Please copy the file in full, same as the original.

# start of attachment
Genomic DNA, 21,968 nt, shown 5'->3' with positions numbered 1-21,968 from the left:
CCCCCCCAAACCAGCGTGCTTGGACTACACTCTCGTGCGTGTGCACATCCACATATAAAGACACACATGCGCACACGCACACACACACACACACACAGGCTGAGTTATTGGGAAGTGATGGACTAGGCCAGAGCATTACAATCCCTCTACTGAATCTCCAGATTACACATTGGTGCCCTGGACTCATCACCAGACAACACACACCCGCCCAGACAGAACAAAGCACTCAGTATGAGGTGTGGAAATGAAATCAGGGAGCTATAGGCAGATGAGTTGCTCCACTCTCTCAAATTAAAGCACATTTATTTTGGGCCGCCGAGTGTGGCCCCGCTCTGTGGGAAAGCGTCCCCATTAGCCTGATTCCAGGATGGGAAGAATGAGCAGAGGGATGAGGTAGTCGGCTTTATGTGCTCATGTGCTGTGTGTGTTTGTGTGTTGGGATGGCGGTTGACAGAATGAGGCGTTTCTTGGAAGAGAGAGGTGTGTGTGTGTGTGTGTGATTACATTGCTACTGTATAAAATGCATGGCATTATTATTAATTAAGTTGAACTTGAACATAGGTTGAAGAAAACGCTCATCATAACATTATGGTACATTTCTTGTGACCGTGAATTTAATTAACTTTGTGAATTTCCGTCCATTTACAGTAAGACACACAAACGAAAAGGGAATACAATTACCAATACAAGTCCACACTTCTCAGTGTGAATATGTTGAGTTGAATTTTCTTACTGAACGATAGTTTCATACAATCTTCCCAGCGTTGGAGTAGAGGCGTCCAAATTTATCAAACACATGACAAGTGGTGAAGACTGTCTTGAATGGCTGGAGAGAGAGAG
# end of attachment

Genomic DNA, 21,968 nt, shown 5'->3' with positions numbered 1-21,968 from the left:
CCCCCCCAAACCAGCGTGCTTGGACTACACTCTCGTGCGTGTGCACATCCACATATAAAGACACACATGCGCACACGCACACACACACACACACACAGGCTGAGTTATTGGGAAGTGATGGACTAGGCCAGAGCATTACAATCCCTCTACTGAATCTCCAGATTACACATTGGTGCCCTGGACTCATCACCAGACAACACACACCCGCCCAGACAGAACAAAGCACTCAGTATGAGGTGTGGAAATGAAATCAGGGAGCTATAGGCAGATGAGTTGCTCCACTCTCTCAAATTAAAGCACATTTATTTTGGGCCGCCGAGTGTGGCCCCGCTCTGTGGGAAAGCGTCCCCATTAGCCTGATTCCAGGATGGGAAGAATGAGCAGAGGGATGAGGTAGTCGGCTTTATGTGCTCATGTGCTGTGTGTGTTTGTGTGTTGGGATGGCGGTTGACAGAATGAGGCGTTTCTTGGAAGAGAGAGGTGTGTGTGTGTGTGTGTGATTACATTGCTACTGTATAAAATGCATGGCATTATTATTAATTAAGTTGAACTTGAACATAGGTTGAAGAAAACGCTCATCATAACATTATGGTACATTTCTTGTGACCGTGAATTTAATTAACTTTGTGAATTTCCGTCCATTTACAGTAAGACACACAAACGAAAAGGGAATACAATTACCAATACAAGTCCACACTTCTCAGTGTGAATATGTTGAGTTGAATTTTCTTACTGAACGATAGTTTCATACAATCTTCCCAGCGTTGGAGTAGAGGCGTCCAAATTTATCAAACACATGACAAGTGGTGAAGACTGTCTTGAATGGCTGGAGAGAGAGAG